After funerals at funeral homes in Cleveland, OH in the near future, it may be quite difficult to find a cemetery with a single cemetery plot for sale. Cemeteries in urban areas are simply running out of space. Many of them have removed sidewalks, acquired more land around the cemetery, and shortened the amount of space between plots to continue to accommodate burials. But the amount of available land is finite.
Even the largest urban cemeteries, like Arlington National Cemetery, are facing a land crunch. Arlington National Cemetery is projected to run out of cemetery plots by 2041.
Baby Boomers, the largest generation since World War II, are now aging and beginning to die. As Baby Boomers die, they will push the land shortage that urban cemeteries are facing to its absolute limit. Baby Boomers moved out of small towns and into urban areas at a level and pace not seen in any generation before them. Once they got to urban areas, Baby Boomers eventually established homes and families and continued to contribute to the population growth of these areas.
What is problematic about cemeteries running out of space in urban areas is that many people want to be buried near where they live or they want to be buried with family members. That may not be possible in the future, and some people may have to choose cemeteries that are further away from where they live or where nobody else they know is buried.
Although it’s estimated that there are about 10,000 cemeteries in the United States, there is no concrete data on whether they are all active cemeteries or whether they still have room for future burials. Very few new cemeteries have been built in the last decade anywhere, but especially in urban areas.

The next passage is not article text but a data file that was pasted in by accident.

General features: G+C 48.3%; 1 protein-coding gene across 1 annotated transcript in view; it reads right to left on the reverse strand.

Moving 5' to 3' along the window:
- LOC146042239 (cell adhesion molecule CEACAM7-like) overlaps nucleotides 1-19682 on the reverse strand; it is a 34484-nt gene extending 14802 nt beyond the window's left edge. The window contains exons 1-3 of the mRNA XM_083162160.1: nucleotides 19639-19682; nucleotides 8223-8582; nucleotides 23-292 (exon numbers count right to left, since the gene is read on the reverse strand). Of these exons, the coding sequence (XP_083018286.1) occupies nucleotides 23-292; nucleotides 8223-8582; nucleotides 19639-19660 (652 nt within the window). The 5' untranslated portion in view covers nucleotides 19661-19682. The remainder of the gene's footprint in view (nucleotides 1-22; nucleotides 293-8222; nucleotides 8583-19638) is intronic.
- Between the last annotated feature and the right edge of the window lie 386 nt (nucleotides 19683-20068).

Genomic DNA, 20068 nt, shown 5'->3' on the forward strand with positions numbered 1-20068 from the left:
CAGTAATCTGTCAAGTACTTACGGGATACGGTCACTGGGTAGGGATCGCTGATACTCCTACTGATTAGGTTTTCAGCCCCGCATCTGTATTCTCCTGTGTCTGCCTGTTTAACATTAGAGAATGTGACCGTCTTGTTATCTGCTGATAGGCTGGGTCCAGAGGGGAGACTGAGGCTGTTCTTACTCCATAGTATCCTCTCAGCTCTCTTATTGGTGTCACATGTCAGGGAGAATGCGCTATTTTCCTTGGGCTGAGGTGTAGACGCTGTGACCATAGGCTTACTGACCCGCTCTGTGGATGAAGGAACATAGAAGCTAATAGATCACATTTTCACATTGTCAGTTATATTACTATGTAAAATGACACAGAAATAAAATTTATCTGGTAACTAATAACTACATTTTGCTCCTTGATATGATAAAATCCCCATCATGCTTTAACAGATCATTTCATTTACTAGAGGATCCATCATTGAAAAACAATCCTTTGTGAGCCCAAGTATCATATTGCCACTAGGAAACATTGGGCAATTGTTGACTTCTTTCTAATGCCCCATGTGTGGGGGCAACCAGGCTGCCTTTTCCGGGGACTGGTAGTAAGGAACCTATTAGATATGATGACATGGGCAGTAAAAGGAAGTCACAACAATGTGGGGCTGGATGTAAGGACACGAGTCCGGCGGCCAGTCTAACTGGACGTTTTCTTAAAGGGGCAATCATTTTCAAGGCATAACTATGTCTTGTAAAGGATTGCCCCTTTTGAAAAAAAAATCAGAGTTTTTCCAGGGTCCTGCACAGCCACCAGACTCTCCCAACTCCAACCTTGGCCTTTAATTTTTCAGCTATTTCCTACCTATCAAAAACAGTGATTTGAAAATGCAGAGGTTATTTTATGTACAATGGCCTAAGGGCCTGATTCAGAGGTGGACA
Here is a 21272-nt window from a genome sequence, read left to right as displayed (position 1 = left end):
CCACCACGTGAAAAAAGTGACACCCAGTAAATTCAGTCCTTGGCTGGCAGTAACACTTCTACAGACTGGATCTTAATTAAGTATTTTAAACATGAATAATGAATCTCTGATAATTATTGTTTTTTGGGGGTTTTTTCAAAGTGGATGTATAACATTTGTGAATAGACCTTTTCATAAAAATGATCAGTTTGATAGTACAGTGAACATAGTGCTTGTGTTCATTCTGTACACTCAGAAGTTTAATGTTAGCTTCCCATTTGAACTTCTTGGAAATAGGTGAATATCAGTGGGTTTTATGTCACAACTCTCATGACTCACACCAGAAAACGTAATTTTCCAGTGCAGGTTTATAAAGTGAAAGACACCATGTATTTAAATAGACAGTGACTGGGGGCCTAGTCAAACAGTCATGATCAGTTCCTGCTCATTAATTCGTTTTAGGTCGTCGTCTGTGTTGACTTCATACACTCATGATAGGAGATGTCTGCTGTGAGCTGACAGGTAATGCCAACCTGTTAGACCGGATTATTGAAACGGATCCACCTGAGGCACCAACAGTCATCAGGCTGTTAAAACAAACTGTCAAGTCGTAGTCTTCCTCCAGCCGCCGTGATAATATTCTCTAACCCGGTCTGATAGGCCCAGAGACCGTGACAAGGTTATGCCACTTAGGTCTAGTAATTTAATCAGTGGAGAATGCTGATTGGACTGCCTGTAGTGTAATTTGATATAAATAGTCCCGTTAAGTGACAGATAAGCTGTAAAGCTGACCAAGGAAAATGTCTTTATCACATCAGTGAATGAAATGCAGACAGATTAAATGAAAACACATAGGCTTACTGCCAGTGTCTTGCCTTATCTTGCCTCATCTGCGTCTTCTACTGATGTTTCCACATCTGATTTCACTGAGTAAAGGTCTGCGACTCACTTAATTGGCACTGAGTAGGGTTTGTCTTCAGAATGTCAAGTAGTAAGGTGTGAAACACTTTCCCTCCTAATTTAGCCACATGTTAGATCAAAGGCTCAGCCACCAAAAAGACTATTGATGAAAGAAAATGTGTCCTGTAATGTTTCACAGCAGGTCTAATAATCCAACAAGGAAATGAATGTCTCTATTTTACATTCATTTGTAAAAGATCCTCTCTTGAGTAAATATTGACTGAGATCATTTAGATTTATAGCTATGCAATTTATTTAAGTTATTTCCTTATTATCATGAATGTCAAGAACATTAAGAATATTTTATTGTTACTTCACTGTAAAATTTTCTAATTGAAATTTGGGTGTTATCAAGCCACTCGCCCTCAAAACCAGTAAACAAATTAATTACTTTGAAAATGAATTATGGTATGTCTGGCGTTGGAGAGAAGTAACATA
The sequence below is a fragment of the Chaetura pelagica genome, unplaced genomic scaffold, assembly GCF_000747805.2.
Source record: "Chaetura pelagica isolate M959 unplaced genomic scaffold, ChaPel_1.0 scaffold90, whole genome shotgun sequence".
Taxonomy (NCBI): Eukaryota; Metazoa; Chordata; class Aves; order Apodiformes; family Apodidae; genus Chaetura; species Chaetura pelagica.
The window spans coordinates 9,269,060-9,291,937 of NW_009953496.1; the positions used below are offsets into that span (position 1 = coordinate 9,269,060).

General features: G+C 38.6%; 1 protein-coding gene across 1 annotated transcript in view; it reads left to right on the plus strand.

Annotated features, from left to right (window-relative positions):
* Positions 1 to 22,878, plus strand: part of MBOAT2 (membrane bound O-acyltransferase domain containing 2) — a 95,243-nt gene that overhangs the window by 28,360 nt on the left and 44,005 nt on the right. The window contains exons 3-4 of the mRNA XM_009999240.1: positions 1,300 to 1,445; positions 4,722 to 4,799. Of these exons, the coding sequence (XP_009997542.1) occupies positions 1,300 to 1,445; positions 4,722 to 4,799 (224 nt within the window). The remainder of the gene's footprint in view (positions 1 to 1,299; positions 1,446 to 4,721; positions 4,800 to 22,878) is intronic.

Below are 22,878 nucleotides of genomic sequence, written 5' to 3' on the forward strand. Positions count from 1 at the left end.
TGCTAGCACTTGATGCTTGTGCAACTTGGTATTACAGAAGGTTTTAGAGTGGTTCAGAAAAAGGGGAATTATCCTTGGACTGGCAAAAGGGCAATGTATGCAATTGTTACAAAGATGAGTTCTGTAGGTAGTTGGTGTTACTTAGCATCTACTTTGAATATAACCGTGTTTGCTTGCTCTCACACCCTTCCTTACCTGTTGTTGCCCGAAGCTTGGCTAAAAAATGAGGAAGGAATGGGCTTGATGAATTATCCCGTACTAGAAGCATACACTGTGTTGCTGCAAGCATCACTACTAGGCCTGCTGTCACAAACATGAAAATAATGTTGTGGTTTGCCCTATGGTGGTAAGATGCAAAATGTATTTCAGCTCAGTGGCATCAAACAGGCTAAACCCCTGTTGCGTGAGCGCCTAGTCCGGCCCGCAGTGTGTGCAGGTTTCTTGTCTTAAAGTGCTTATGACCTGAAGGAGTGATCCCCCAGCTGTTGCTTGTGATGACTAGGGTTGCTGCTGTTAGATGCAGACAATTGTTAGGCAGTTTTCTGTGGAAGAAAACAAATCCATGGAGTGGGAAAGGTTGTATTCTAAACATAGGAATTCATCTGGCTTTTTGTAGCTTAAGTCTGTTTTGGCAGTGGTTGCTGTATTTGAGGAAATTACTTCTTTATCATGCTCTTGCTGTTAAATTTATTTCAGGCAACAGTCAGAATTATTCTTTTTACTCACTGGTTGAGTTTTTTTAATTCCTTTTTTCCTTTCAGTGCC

One reason is because land is so expensive, and there so little of it available, in urban areas that cemeteries simply can’t compete with commercial interests in acquiring more land. Another reason is the ubiquity of housing developments, where huge tracts of land are purchased by developers and houses are built and governed by a homeowners association. Neither the people who purchased the houses nor the homeowners associations want a cemetery, figuratively speaking, in their backyard. So part of the contractual agreement for the housing development includes what is allowed on the land – and around it – and what is not.
About 76 million Americans will turn 78 between 2024 and 2042. 78 years of age is the average life expectancy in the United States. If all of those people decide to be buried in a casket, 130 square miles would need to be added to American cemeteries.
However, there is a silver lining. Since cremated remains can be buried in a cemetery and they take up much less space than a casket, cremation opens the avenue for more burials in urban cemeteries. With more than 50% of Americans choosing cremation over traditional burial, with that percentage expected to rise to 80% by 2035, cemeteries are now creating spaces for urn burials. These urn gardens are landscaped and maintained just like the rest of the cemeteries where caskets are buried. This may be the answer to keep urban cemeteries active and room available for several more decades.
If you’d like to learn more about funeral planning at funeral homes in Cleveland, OH, our compassionate and experienced team at E. F. Boyd & Son Funeral Home is here to help. You can visit us at our funeral home at 2165 E 89th St., Cleveland, OH 44106, or you can call us today at (216) 791-0770.